26. An Eighth-Century List of Pagan Practices
    27. Paganism of the Saxons
    28. Beowulf Fights the Demons: Grendel, and Grendel’s Mother
    29. Agobard of Lyons and Weather Magic
    30. Carolingian Catalogue of Magical Acts: Council of Paris
    31. Treatise on Magic: Hrabanus Maurus
    32. Magic at the Court of Louis the Pious: Paschasius Radbertus
    33. The Devil of Kempten and the Villager
    34. Marriage and Magic: The Divorce of Lothar
    35. Loosed Women and Night Flight: Canon episcopi
    36. Anglo-Saxon Healing Cures and Charms
    37. Anglo-Saxon Sermon against Augury: Aelfric of Eynsham
    38. A Prayer to Mother Earth and Other Charms
    39. An Eleventh-Century Penitential: Burchard of Worms

    Chapter Four: The High Middle Ages: Many Threads (1000–1300)
    40. Evil Angels: Lombard’s Sentences
    41. Divination and the Court: The Policraticus
    42. Lanval and the Fairy Queen: Marie de France
    43. The Gentle Werewolf: Marie de France
    44. Guide for the Perplexed: Jewish Magic and Maimonides
    45. Weather Well and Magic Ring: Chrétien de Troyes
    46. Norse Magic: Saga of the Volsungs
    47. Magic as a Cautionary Tale: Caesarius of Heisterbach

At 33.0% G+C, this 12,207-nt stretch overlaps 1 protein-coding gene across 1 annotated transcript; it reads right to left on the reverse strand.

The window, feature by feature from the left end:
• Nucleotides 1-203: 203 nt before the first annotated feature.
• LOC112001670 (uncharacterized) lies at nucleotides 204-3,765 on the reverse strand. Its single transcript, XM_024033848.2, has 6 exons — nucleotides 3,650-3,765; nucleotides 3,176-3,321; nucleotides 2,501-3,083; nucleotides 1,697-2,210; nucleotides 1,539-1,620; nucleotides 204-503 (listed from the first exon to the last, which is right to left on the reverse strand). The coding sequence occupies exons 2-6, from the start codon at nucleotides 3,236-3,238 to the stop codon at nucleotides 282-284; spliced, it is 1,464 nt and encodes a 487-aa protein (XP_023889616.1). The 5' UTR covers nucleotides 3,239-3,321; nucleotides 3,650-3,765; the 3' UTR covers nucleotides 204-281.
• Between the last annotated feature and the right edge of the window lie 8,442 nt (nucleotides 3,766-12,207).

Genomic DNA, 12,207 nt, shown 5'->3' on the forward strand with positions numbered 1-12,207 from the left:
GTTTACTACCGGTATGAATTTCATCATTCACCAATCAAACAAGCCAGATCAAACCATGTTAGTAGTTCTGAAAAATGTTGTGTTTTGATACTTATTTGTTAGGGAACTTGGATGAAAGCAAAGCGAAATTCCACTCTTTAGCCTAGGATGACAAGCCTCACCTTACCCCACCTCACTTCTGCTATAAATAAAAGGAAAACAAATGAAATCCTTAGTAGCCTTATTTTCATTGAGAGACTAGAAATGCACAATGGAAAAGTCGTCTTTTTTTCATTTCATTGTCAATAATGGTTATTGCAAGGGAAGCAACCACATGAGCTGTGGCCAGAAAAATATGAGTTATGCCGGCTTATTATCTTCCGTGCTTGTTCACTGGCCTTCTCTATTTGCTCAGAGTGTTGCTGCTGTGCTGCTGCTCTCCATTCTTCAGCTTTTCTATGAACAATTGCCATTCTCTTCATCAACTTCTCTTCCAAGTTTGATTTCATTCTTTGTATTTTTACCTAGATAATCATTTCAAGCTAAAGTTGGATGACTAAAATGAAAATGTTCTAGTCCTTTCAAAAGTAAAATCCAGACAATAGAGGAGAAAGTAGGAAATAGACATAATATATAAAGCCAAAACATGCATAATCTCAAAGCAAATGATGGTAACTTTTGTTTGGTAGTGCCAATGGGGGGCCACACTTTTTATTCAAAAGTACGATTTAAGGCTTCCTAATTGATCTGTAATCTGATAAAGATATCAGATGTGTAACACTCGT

48. A Saintly Dog and the Changelings
    49. Picatrix: Arabic Magic
    50. Astronomy: Natural Magic or Necromancy?
    51. The Golden Legend: Saints and Devils
    52. Heresy versus Sorcery
    53. A New Kind of Devil: Thomas Aquinas

    Chapter Five: The Fourteenth and Fifteenth Centuries: Diabolism
    54. A Priest Dupes His Friend with a Promise of Magic in The Decameron
    55. Sir Gawain and the Green Knight
    56. Key to Occult Mysteries of Solomon
    57. Clerical Magic: A Handbook
    58. A Warning to the People of Siena to Expunge Witches from the City
    59. Trial of Joan of Arc
    60. Witch Beliefs Coalesce: Formicarius
    61. The Ordinal of Alchemy
    62. Natural Magic and Renaissance Humanism: Oration on the Dignity of Man
    63. Pope Innocent VIII Empowers the Inquisitors
    64. The Witch Hammer

    Chapter Six: The Sixteenth and Seventeenth Centuries: The Full Fury of the Witch-Hunts
    65. Defending the Harvest: The Cult of the Benandanti
    66. In Praise of Natural Magic: Cornelius Agrippa
    67. Martin Luther’s Devil
    68. Papists, Popedom, and Witchery: John Calvin
    69. A Voice of Skepticism from the Medical Profession: Johann Weyer
    70. Witch Persecutions in Trier
    71. Charms, Tricks, and Day-to-Day Sorcery
    72. Demon Mania in France: Jean Bodin
    73. Mechanics of Torture: Dr. Fian and Suzanne Gaudry
    74. King James and the Witches of North Berwick: “News from Scotland”
    75. Skepticism and a Forced Recantation
    76. King James I of England: Treatise on Demons and Witchcraft
    77. A Midsummer Night’s Dream
    78. Shakespeare’s Witches: Macbeth
    79. A Jacobean Comedy
    80. The Witches’ Sabbath
    81. Persecution of the Burgomaster of Bamberg
    82. The Witches of Würzburg
    83. Witch Panic in Bonn
    84. In Defense of the Accused
    85. The Demonic Possession of the Nuns of Loudun
    86. England’s Witch Finder General

    Sources
    Index of Topics